The State Law Project is a multi-pronged initiative to ensure that state and local laws and regulations do not interfere with the federal preemption structure of ERISA which is vital for national employers with plan participants located across the United States.
Companies and firms interested in partnering with the Council to have a positive impact on state/local legislation and regulations are encouraged to contact Diann Howland, vice president, legislative affairs.
The American Benefits Council continues to advocate for all employers to receive complete exemption from state-based mandatory auto-enrollment payroll-deduction IRA programs (based on the listing of their employer identification number (EIN) on the plan’s Form 5500 filing) and for the elimination of any reporting or exemption application requirements for all exempt employers. We recently testified in Colorado with recommendations on implementing a state IRA program without disruption to employer plans.
In 2019, the Colorado legislature created the Colorado Secure Savings Plan Board, charged with studying various approaches to creating a retirement savings plan for Colorado’s private-sector workers. The board is required to submit a report of its findings to the legislature in February 2020.
On December 11, Michael Hadley, partner at Davis & Harman LLP, presented to the board on behalf of the American Benefits Council. In his remarks, he emphasized that the Council’s goal is to ensure that any state’s IRA program does not adversely affect employers that already offer a retirement plan to their workers or undermine the successful private employment based system.
Hadley told the board that a state-based system should have the following characteristics:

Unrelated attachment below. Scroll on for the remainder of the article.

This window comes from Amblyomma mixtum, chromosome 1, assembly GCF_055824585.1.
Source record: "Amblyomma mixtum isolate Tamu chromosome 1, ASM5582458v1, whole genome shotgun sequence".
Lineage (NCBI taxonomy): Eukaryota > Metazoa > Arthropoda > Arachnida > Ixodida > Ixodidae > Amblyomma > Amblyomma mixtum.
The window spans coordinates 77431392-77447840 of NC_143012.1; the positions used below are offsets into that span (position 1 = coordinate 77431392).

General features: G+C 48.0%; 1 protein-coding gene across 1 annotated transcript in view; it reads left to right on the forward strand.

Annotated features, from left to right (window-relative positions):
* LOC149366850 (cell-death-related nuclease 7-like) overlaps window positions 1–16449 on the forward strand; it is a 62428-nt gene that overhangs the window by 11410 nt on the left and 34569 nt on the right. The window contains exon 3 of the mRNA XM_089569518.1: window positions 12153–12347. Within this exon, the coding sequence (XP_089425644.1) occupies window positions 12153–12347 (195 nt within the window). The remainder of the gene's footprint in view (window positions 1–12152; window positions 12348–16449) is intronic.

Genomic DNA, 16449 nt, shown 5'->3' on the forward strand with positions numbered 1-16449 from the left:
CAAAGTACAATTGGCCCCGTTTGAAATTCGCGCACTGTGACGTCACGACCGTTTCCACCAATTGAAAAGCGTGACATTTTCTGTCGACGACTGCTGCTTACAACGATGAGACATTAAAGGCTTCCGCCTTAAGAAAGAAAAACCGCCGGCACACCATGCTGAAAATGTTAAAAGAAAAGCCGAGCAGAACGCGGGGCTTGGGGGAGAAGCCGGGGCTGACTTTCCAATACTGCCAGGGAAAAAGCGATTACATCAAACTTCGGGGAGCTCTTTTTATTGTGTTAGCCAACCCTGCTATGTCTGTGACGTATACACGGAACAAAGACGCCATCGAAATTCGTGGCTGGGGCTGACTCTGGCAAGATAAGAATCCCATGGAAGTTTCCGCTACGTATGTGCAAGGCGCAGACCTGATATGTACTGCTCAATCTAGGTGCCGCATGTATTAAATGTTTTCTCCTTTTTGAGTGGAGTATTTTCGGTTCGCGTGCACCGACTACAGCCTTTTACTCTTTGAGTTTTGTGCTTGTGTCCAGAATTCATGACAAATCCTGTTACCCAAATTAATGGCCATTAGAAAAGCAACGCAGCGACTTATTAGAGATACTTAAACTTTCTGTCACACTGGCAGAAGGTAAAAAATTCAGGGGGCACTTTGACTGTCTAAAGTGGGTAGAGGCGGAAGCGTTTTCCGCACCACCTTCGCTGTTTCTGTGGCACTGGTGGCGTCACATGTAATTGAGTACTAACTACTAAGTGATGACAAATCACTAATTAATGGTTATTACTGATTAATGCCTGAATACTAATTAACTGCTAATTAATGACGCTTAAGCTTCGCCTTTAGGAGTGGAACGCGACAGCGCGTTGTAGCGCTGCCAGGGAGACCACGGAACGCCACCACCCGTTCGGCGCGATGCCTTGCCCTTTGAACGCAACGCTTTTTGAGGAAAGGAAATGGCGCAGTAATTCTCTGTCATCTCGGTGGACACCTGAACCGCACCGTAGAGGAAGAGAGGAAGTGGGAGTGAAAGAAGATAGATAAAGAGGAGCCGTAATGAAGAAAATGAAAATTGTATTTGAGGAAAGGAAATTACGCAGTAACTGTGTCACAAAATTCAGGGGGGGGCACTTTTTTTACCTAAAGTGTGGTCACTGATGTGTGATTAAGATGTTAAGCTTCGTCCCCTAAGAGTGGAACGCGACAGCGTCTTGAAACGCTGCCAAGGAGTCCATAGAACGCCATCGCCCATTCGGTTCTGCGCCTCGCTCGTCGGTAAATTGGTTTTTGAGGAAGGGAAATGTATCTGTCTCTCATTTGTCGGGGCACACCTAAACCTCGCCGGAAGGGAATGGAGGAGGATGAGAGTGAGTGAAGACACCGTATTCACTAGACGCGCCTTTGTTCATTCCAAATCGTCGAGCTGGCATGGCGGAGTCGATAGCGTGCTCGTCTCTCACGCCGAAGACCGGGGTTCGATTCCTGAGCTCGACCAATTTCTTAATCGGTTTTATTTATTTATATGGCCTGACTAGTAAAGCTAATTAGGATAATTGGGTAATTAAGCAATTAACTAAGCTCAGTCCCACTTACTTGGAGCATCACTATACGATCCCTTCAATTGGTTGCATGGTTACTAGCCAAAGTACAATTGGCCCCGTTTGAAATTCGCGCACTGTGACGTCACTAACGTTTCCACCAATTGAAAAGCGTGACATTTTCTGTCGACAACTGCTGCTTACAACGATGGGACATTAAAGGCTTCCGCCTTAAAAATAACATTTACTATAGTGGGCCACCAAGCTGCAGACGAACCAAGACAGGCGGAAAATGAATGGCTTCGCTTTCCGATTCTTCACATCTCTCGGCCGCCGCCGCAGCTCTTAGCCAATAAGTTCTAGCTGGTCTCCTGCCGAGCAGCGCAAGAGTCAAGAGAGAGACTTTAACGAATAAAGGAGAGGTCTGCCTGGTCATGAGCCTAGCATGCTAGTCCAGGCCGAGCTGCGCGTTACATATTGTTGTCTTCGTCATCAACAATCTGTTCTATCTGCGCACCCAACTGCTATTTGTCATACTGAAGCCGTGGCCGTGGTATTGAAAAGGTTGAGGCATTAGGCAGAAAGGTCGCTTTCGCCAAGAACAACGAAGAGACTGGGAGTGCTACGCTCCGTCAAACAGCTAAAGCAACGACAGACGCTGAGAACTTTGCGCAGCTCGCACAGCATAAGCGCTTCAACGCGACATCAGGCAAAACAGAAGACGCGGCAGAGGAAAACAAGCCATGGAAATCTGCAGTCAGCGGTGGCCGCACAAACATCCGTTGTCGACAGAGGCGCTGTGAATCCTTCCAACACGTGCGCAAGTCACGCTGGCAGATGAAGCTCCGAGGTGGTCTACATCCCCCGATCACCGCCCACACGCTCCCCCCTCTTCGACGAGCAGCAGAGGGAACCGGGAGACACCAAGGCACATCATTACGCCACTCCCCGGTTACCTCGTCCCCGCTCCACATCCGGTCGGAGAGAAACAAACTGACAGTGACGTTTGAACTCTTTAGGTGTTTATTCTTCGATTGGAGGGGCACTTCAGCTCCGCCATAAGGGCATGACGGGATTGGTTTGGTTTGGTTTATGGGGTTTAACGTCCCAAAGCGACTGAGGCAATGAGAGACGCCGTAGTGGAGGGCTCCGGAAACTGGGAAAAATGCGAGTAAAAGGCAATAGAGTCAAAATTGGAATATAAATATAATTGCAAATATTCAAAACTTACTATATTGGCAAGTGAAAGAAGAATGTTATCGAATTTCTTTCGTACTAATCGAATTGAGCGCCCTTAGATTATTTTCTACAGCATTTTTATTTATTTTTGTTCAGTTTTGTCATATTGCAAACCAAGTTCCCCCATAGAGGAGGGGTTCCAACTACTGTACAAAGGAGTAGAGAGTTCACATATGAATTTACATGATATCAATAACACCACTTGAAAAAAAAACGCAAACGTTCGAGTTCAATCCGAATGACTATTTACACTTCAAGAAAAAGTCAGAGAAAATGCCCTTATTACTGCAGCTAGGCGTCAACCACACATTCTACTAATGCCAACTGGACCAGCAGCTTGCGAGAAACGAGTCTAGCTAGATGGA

Use an IRA model, to avoid the state improperly competing with the private market and maintain an incentive for an employer to adopt a full retirement plan.
Exempt all plan sponsors and all of their employees.
Minimize burdens on exempt employers, particularly with respect to reporting.
Leverage existing providers with expertise in savings and investing.
Maintain communication with stakeholders as the rules are implemented.
During the question-and-answer period, Hadley reiterated that the Council supports voluntary options (such as Vermont’s program) and explained that state interference in plan design could trigger ERISA preemption. Colorado Treasurer Dave Young, the chair of the board, concluded by asserting that the program’s intention is to increase coverage without undermining the private system.
The Council also followed up with written recommendations for the board. Submitted on January 6, these written comments outlined the appropriate features of a state- or city-run auto-IRA program, the importance of exempting all employers that offer a retirement plan and the potential impact of ongoing litigation in California (as described in the November 1, 2019, State Law Project Report).
The Council recently provided written comments and formal testimony to Massachusetts focusing on employer implications as the state moves forward with regulations governing fiduciary duty on broker-dealers.
The Council has been the only organization to emphasize the importance of ERISA preemption in its communications with Massachusetts throughout the state’s regulatory process. In doing so we have sought to insulate employer plan sponsors from unintended consequences of the rule, including, for example, the application of an entirely new set of rules to call centers that serve millions of ERISA plan participants.
As illustrated in a detailed chart on the Council website, a number of states have proposed regulations that would establish standards for fiduciary duty following the invalidation of federal regulations that had been finalized under the Obama Administration. As with all the Council’s activities related to state and local law affecting employee benefits, our efforts are aimed at fully addressing the needs of all employers operating within the state or municipality.
After unveiling preliminary public regulations in June 2019 (on which the Council provided initial comments), the Massachusetts Securities Division issued a revised proposal in November imposing a fiduciary standard on broker-dealers. The proposal currently applies to ERISA plans but provides an exemption for any person acting as an ERISA fiduciary to a plan or its participants or beneficiaries. However, if a broker-dealer is providing recommendations to an ERISA plan or participant but not acting as an ERISA fiduciary (as is permitted under ERISA), the proposal imposes a fiduciary duty on that broker-dealer.